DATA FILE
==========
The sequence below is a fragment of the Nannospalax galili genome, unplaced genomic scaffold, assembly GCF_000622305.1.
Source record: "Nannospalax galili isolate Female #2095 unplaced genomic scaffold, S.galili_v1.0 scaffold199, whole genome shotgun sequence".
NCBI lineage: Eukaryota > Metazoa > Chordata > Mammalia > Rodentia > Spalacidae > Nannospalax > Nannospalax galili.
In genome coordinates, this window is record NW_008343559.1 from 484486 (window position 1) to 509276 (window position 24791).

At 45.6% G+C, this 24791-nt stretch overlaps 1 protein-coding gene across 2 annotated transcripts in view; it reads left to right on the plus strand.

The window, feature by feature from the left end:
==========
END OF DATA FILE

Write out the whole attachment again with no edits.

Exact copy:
The sequence below is a fragment of the Nannospalax galili genome, unplaced genomic scaffold, assembly GCF_000622305.1.
Source record: "Nannospalax galili isolate Female #2095 unplaced genomic scaffold, S.galili_v1.0 scaffold199, whole genome shotgun sequence".
NCBI lineage: Eukaryota > Metazoa > Chordata > Mammalia > Rodentia > Spalacidae > Nannospalax > Nannospalax galili.
In genome coordinates, this window is record NW_008343559.1 from 484486 (window position 1) to 509276 (window position 24791).

At 45.6% G+C, this 24791-nt stretch overlaps 1 protein-coding gene across 2 annotated transcripts in view; it reads left to right on the plus strand.

The window, feature by feature from the left end: